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Residential Treatment Center for Boys Ages 14-18

 > Depression  > Spring Equinox Marks Turning Point for Teens with Seasonal Affective Disorder
teens with seasonal affective disorder

Spring Equinox Marks Turning Point for Teens with Seasonal Affective Disorder

Spring Equinox Marks Turning Point for Teens with Seasonal Affective Disorder

One of the main causes of seasonal affective disorder is deficiency of sunlight in the winter months. For teens who are struggling with seasonal affective disorder, their mood often shifts around the Spring Equinox, but they may continue to struggle through the warm months if they’ve developed unhealthy coping mechanisms to deal with seasonal depression.  

Signs of Seasonal Affective Disorder

Seasonal affective disorder impacts individuals differently- some experience more mild symptoms than others. Different symptoms are associated with different seasons. While the winter is the most common season where the disorder is onset, summer seasonal affective disorder is possible too. Below are the distinctive symptoms that appear in these two seasons.

Winter Pattern of Seasonal Affective Disorder in Teens:

  • Hypersomnia
  • Low energy
  • Weight gain
  • Craving of carbohydrates
  • Social withdrawal (desire to “hibernate”)

Summer Pattern of Seasonal Affective Disorder in Teens:

  • Agitation
  • Restlessness
  • Anxiety
  • Increased impulsivity
  • Loss of appetite

What Happens Once The Seasons Change?

The main difference between Major Depressive Disorder and Seasonal Affective Disorder is the predictability of onset and length of episodes. Many teens believe that after the Spring Equinox, their symptoms will go away for a few months. For some, it doesn’t happen that simply. They may struggle to bounce back, especially if they’ve pushed away their support system or started experimenting with substances to cope.

Outdoor activities, healthy social relationships, and balanced nutrition are recommended therapies for teens with seasonal affective disorder. As the onset of symptoms is often out of one’s control, managing symptoms is all about developing healthier habits. Residential treatment centers, like Equinox RTC, help teens integrate these habits into their everyday routines so that they are more prepared to cope with recurring episodes of seasonal depression. 

How is the Spring Equinox a Metaphor for Recovery?

The equinox occurs twice a year—each time at the perfect midpoint between the solstices. It represents the point at which the sun is directly above or perpendicular to the equator, when the sun is equally divided between the southern and northern hemispheres. In my view, the Equinox represents a state of balance.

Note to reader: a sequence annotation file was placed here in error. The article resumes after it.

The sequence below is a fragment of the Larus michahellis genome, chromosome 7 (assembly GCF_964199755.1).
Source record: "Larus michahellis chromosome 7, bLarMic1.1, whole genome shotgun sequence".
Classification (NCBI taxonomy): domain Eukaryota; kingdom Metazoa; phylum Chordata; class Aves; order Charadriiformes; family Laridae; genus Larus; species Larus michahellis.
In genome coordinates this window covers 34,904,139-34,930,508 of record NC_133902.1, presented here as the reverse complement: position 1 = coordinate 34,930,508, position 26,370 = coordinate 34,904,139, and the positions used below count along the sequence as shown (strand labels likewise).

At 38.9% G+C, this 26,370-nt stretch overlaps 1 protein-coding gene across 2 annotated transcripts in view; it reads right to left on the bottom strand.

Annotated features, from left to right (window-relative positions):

One of our goals at Equinox RTC is to help students understand and recognize how to achieve balance in their lives. We want our boys to recognize that there are going to be moments of dark and moments of light throughout their lives. Our goal is to help students gain the skills necessary to thrive through all of life’s moments—light and dark alike.

Equinox RTC Can Help

Equinox is a residential treatment center that helps boys ages 14-18 who struggle with depression, anxiety, low self-esteem, and addictive behaviors. Equinox offers a unique treatment program designed to fit each individual’s specific needs. This treatment center has a supportive environment that helps students heal from the inside-out. Students develop a healthy sense of social and emotional awareness and learn how to incorporate good habits into their daily lives. Equinox enforces a positive change in the lives of young men and offers them a fresh start at a happy and healthy future. We can help your family today!

Contact us at 877-279-8925 to learn more.

Kyle received his Ph.D. in Marriage and Family Therapy from Texas Tech University. As a licensed Marriage and Family Therapist, Kyle has worked in a variety of clinical settings over the last seventeen years. His career has focused on treating both boys and girls, with specialization in trauma, processing difficulties, eating disorders, depression, anxiety, OCD and difficult family systems.